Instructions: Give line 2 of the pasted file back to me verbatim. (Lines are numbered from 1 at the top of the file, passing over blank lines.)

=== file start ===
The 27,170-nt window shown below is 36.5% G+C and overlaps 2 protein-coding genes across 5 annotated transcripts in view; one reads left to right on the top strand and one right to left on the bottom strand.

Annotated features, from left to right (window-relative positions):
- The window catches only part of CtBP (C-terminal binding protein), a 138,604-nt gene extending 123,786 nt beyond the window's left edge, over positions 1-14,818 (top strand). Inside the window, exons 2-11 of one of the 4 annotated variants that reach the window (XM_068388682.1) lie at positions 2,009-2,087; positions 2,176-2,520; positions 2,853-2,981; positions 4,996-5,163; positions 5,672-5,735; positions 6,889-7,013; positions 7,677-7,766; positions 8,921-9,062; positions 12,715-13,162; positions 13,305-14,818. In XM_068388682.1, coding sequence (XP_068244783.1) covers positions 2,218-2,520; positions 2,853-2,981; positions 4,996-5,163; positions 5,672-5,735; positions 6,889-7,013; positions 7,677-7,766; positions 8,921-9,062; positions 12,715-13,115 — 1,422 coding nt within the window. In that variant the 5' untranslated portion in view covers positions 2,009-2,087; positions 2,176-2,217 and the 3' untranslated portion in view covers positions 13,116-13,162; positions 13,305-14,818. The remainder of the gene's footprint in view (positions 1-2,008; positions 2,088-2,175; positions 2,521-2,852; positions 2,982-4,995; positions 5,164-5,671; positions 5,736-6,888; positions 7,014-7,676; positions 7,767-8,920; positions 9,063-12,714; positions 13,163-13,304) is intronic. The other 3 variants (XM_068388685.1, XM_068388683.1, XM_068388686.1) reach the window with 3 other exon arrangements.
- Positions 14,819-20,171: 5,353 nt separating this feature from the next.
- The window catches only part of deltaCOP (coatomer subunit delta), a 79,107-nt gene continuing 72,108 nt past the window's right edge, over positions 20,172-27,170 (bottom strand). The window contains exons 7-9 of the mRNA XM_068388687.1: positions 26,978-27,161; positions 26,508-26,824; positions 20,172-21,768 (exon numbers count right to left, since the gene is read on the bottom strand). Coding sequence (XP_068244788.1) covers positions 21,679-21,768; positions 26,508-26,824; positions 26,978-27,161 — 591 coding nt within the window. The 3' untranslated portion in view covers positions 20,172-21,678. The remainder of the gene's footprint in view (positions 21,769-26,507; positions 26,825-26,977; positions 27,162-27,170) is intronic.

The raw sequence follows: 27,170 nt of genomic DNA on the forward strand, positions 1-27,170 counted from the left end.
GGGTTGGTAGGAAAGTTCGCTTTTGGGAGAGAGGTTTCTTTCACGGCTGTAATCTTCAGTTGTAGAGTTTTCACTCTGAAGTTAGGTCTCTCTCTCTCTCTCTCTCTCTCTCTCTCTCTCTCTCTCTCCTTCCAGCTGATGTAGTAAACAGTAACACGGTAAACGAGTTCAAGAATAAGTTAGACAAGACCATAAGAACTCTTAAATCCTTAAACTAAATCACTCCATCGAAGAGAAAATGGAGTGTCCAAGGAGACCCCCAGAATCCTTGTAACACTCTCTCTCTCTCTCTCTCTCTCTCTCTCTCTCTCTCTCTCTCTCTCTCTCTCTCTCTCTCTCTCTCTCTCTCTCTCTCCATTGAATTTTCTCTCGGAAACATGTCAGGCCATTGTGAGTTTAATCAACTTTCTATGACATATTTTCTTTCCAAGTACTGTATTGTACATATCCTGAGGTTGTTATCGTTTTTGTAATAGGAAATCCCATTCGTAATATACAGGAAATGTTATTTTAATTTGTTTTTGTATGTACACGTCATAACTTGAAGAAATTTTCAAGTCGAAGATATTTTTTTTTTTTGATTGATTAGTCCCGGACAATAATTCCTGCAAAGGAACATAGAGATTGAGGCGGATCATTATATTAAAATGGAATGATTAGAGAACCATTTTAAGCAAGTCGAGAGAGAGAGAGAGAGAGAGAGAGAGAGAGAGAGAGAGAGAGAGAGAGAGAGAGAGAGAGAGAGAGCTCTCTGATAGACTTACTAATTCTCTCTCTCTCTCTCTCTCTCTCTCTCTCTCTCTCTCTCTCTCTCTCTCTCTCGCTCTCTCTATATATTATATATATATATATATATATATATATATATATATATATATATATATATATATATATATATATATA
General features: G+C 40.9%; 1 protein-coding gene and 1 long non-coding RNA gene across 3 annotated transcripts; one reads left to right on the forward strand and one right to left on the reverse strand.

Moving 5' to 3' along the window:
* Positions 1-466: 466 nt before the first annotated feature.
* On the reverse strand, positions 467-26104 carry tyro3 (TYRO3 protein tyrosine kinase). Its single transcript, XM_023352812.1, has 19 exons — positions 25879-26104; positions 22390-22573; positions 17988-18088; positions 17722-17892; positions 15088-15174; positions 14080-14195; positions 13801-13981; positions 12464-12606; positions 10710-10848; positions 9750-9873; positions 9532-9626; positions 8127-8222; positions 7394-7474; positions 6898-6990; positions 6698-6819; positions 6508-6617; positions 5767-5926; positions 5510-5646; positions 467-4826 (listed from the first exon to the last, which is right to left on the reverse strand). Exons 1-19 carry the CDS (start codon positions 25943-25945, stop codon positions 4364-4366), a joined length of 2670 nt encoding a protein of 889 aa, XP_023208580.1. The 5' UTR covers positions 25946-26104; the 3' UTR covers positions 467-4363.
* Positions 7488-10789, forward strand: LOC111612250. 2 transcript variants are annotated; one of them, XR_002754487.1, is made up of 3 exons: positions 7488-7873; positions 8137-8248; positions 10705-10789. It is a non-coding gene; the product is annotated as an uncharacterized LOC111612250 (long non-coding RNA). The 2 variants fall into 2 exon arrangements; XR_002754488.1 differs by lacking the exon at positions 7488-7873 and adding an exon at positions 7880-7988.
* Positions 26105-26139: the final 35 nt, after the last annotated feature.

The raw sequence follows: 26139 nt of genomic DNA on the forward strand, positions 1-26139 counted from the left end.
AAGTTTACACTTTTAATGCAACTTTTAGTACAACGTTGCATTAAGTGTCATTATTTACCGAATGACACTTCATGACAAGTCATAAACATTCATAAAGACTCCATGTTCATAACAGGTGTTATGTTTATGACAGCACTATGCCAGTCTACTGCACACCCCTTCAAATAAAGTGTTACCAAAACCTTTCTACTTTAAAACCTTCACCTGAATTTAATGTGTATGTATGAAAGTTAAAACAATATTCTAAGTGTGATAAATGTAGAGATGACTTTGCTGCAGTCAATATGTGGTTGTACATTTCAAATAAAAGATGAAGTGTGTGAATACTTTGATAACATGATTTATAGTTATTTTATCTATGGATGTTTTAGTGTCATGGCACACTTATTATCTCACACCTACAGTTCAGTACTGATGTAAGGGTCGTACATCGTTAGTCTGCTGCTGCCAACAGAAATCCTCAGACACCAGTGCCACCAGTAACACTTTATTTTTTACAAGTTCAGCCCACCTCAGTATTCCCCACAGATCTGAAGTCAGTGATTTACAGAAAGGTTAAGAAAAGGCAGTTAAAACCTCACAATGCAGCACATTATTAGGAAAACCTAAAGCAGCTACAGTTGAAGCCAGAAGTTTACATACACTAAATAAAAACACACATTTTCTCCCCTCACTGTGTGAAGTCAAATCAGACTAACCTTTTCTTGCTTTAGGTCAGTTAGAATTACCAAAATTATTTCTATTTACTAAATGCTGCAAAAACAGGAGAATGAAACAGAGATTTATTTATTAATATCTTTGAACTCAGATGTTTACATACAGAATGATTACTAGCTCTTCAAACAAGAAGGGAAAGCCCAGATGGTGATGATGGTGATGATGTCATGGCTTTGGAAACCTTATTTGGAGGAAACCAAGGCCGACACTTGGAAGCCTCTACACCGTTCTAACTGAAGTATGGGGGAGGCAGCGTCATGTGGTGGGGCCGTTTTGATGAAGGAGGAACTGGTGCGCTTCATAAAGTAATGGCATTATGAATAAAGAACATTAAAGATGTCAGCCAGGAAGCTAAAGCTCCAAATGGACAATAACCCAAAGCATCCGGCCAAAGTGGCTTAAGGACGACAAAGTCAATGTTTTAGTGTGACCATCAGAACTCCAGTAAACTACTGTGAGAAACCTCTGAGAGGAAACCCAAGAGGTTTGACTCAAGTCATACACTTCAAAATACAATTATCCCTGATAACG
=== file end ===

Annotated features, from left to right (window-relative positions):